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Spoiler-Free Book Review: “Outlander” by Diana Gabaldon

Outlander was another recommendation from my Mum, who is a real book nerd. Somehow, the TV show (now on Netflix) had passed me by until now. A novel about Scotland and time travel, you say? Gimme, gimme!

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“1946, and Claire Randall goes to the Scottish Highlands with her husband Frank. It’s a second honeymoon, a chance to learn how war has changed them and to re-establish their loving marriage.

But one afternoon, Claire walks through a circle of standing stones and vanishes into 1743, where the first person she meets is a British army officer – her husband’s six-times great-grandfather.

Unfortunately, Black Jack Randall is not the man his descendant is, and while trying to escape him, Claire falls into the hands of a gang of Scottish outlaws, and finds herself a Sassenach – an outlander – in danger from both Jacobites and Redcoats.

Marooned amid danger, passion and violence, her only chance of safety lies in Jamie Fraser, a gallant young Scots warrior. What begins in compulsion becomes urgent need, and Claire finds herself torn between two very different men, in two irreconcilable lives.”

Our main character, Claire, is a war nurse vet on her second honeymoon with her husband, from whom she’d been separated for years. During their trip to the Scottish Highlands, she accidentally falls through time, awaking in the 1700s and unable to return.

What I noticed first was the sheer length of this book. At over 280,000 words, it’s much longer than the average first novel. I found that the first quarter was fairly slow, yet still interesting enough to keep my attention. Outlander is beautifully written, with a perfect blend of witty dialogue and breathtaking descriptions.

I enjoyed exploring Scotland, first in the ’40s and then in the 18th century, from the charming castles to the heather on the mountains. Even if the story moved slowly at first, Gabaldon’s gorgeous writing style kept me hooked.

What I like most about this book is that it’s very historically accurate. Though of course featuring fictional characters, Gabaldon did her research. I’d recently got done watching Braveheart only to find it lacked much historical accuracy at all, so Outlander was a pleasing contrast.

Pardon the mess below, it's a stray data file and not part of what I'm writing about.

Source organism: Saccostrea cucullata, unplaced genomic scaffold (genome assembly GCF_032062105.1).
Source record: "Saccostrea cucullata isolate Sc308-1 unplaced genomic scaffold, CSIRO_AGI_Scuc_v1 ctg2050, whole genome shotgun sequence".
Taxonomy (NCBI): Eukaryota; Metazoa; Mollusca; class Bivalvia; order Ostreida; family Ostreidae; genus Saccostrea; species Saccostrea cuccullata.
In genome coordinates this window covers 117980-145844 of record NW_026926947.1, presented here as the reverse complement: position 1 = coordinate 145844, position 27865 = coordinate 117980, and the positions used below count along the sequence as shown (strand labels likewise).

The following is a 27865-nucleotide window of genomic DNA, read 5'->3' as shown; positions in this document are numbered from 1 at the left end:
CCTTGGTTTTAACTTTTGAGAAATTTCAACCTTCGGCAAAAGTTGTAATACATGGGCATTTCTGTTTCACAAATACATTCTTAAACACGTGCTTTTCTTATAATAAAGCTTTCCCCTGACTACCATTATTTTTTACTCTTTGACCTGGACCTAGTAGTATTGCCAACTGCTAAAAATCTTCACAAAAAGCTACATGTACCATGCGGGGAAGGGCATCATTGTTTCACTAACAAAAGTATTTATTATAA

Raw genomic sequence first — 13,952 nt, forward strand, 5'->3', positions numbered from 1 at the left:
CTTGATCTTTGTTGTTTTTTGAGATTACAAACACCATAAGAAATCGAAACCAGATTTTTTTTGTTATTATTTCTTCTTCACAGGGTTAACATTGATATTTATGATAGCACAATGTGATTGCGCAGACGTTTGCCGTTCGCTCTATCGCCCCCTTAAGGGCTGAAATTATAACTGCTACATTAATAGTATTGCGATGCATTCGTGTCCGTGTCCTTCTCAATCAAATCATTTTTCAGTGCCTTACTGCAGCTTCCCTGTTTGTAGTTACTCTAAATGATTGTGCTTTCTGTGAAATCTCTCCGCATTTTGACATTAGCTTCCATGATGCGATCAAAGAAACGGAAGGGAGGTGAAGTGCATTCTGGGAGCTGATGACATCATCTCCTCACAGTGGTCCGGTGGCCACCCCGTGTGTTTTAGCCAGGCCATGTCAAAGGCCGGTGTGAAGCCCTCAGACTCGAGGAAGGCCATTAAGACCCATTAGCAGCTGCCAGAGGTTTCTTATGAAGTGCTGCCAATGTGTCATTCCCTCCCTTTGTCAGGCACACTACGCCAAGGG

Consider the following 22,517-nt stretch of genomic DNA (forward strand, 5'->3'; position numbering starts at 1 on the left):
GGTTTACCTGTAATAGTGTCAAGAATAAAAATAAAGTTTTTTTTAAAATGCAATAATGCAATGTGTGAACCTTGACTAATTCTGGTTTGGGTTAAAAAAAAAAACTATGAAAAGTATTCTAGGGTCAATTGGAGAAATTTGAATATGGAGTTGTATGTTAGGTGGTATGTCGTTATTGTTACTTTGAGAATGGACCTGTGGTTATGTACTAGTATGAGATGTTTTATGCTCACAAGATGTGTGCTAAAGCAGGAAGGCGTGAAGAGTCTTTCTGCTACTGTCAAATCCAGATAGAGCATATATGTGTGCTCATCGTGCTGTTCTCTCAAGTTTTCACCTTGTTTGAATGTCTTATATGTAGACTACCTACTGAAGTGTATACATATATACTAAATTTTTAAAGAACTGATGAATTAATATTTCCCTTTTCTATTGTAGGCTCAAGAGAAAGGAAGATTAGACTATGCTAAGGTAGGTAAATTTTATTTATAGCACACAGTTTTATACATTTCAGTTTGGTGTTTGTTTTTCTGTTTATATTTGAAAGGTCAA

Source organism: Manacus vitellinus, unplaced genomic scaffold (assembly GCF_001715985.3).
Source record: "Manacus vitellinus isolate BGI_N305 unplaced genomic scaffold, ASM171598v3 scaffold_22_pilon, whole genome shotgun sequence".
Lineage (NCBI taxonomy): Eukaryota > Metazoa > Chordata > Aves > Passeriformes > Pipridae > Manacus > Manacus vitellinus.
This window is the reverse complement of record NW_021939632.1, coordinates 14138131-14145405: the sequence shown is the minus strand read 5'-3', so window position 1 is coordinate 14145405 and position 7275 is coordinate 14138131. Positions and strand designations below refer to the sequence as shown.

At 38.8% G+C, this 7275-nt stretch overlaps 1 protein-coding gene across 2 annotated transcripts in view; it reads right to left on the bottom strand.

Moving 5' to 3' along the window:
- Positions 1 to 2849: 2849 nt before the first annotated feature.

By the second half of the book, I was fully invested. Claire is tangled up in the dangers and politics of the time. Jack Randall, obviously the main “baddie”, is a totally evil and corrupt redcoat, and Gabaldon is exceptionally gifted at making us hate him! Jamie was my favourite character (I am definitely not alone on this), from his honour and bravery to his affectionate use of the word “Sassenach” (English person) when referring to Claire.

Another thing I adored was the use of Gaelic! The language of my childhood is rarely used in books or TV, yet is used frequently throughout the story. Now I’m watching the TV show too, and it’s pure nostalgic bliss to witness its use.

The last quarter of the novel was so explosive and packed full of action and passion that my rating went from four stars to five. Immediately after turning the last page, I whipped out my phone and ordered the next novel in the series, Dragonfly in Amber.

If you love historical romance, Scotland, and excitement, I highly recommend Outlander!

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Spoiler-Free Book Review: “Misery” by Stephen King

I love Stephen King, and Misery was the next on my list. It was very similar to Gerald’s Game, which I loved.

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“Paul Sheldon is a bestselling novelist who has finally met his number one fan. Her name is Annie Wilkes, and she is more than a rabid reader—she is Paul’s nurse, tending his shattered body after an automobile accident.

But she is also furious that the author has killed off her favorite character in his latest book. Annie becomes his captor, keeping him prisoner in her isolated house.”

Boy, was I in for a ride. We’re catapulted straight into the confusion and deliriousness that was Paul Sheldon’s accident, the mad pain of his shattered legs, and the feeling of utter entrapment as the crazy Annie Wilkes gushes over Paul’s writing, rages over his murder of her favourite fictional character, and punishes his ‘bad’ behaviour. This isn’t a slowly-but-surely, maybe she’ll let me go soon before realising something is wrong; no, this is a full-on, immediate, she’s crazy and I’m never getting out of here scenario.